Supreet Raju is the Co-Founder of OneRare. Supreet is responsible for the complete immersive world of Food-NFTs. She further added to her portfolio by specialising in creating interactive spaces and increasing engagement through her designs. This led to her becoming an ace in the industry and inspired her to teach design. She has a rich experience as a visiting faculty of close to 7 years and also possessed relevant skills as a design educator.
In these digital times, most of us are just getting our heads around the ways of the blockchain, and the world of non-fungible tokens—or, what we commonly refer to as NFTs.
NFTs are assets that have been digitised and tokenised. They are stored and can be traded, on the digital ledger technology (DLT) called the blockchain. However, since they are one-of-a-kind, each bearing the owner’s virtual signature, NFTs cannot be exchanged. At present, they are being used to buy and sell digital products like art and music, but there are plenty of scenarios in which they can be used.
Indeed, the use of NFTs is incredibly important for the future because they are going to affect almost every part of our lives, as more people transition to Web 3.0 and, further along, to the Metaverse. Still, to assure the doubters, it is important to point out that NFTs come with assurances of authenticity, transparency and traceability. There is substance to the hype.
NFTs are not meant to confuse or intimidate, and are not aimed at a selective audience but at everyone. All of us will one day find some use in NFTs. And actually, they are very accessible; they will likely become as commonplace as, say, Paytm or any other digital wallet is today.
NFTs are the future but they are also the ‘now’. So, here is a little peek into the new ground broken—and what tomorrow might look like:
According to Deloitte Global, NFTs for sports media will generate in excess of US$2 billion in transactions this year, more than twice the figure in 2021. In fact, NFTs promise to revolutionise the way people experience sport.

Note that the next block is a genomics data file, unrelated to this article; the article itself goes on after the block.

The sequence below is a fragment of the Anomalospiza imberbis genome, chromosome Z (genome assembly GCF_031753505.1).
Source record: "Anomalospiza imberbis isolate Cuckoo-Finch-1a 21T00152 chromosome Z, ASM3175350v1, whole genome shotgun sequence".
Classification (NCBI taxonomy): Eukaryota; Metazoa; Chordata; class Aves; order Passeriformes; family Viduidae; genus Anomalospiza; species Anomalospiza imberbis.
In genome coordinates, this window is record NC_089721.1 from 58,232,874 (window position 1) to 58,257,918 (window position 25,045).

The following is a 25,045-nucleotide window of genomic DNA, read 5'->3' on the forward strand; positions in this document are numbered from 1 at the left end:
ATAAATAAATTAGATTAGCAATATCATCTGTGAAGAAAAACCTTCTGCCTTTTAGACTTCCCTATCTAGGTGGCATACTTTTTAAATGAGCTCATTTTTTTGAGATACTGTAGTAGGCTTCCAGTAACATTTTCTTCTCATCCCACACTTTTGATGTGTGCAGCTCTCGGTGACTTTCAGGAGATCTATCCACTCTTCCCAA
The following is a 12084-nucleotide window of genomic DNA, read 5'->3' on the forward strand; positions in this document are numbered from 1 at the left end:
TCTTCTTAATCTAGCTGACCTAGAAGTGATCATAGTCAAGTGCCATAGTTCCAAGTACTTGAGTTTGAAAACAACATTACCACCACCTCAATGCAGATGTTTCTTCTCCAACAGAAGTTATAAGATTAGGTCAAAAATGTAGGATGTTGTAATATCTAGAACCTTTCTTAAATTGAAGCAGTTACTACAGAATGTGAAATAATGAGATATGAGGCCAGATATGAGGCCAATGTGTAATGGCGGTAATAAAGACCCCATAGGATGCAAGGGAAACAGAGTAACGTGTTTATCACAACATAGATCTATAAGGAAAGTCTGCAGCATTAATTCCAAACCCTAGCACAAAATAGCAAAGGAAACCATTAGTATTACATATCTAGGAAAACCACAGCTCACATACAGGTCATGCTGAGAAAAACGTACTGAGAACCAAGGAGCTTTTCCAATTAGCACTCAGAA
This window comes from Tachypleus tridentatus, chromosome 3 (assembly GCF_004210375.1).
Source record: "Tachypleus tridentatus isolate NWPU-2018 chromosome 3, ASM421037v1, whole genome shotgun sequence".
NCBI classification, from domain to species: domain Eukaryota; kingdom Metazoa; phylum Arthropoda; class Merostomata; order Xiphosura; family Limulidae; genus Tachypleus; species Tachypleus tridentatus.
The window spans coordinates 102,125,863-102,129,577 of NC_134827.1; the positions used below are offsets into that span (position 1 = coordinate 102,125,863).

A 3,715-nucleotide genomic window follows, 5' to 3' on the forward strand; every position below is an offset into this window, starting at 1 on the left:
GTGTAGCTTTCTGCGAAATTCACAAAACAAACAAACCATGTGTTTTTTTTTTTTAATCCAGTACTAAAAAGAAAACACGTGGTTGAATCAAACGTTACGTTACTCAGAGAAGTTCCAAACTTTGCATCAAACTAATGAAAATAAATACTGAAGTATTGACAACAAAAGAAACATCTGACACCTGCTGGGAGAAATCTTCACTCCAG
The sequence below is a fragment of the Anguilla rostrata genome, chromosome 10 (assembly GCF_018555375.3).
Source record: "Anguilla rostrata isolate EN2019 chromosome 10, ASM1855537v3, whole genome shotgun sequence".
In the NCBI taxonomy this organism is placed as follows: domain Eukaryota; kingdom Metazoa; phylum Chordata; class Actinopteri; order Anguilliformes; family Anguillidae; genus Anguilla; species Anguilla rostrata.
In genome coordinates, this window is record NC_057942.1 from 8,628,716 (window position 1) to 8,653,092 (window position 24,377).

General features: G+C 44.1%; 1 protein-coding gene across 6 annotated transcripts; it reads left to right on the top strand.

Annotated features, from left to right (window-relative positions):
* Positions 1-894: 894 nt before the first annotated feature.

NFTs in sports enable teams and athletes to ramp up their engagement with fans (and vice-versa), while offering fans extra opportunities to demonstrate loyalty to their clubs. For example, digital tokens and collectibles, in the form of player cards, video clips of special sporting moments converted into NFTs, and memorabilia (autographs and photographs), are ways for clubs to reach out to a younger and more digitally savvy fanbase.
For example, there’s the wildly successful NBA Top Shots, which the National Basketball Association in the US launched with Dapper Labs, a blockchain outfit. NBA Top Shots is like an online marketplace where fans can buy video clips from or highlights of any number of NBA games. Sorare, a popular international fantasy football game, has introduced “legend NFTs”, cards featuring icons of the sport that can be traded. And individual athletes like quarterback Tom Brady, of American Football fame, are issuing NFT platforms, where they can create NFTs of digital collectibles and real-life moments as a way of connecting with their fans.
Crucially, NFTs translate into an expanded revenue stream, and thus more funds for growth.
While application of NFTs in the travel space hasn’t yet reached the level of interest or possibilities as seen in other domains, people have already undertaken journeys—rather, their virtual avatars have—in the Metaverse, sitting at home during the pandemic.
Fantasy tours aside, there is plenty of scope for NFTs to be used in the travel and leisure segment. For instance, ‘frequent traveller’ rewards could be made available in the form of NFTs, as part of, say, a loyalty programme. Airline loyalty is another use case. At United Airlines, flyers can earn NFT collectibles as VIP rewards, while airBaltic offers NFT art as a digital collectible (recently, online travel major MakeMyTrip also launched limited-edition NFTs, digital artworks of India’s most popular travel destinations).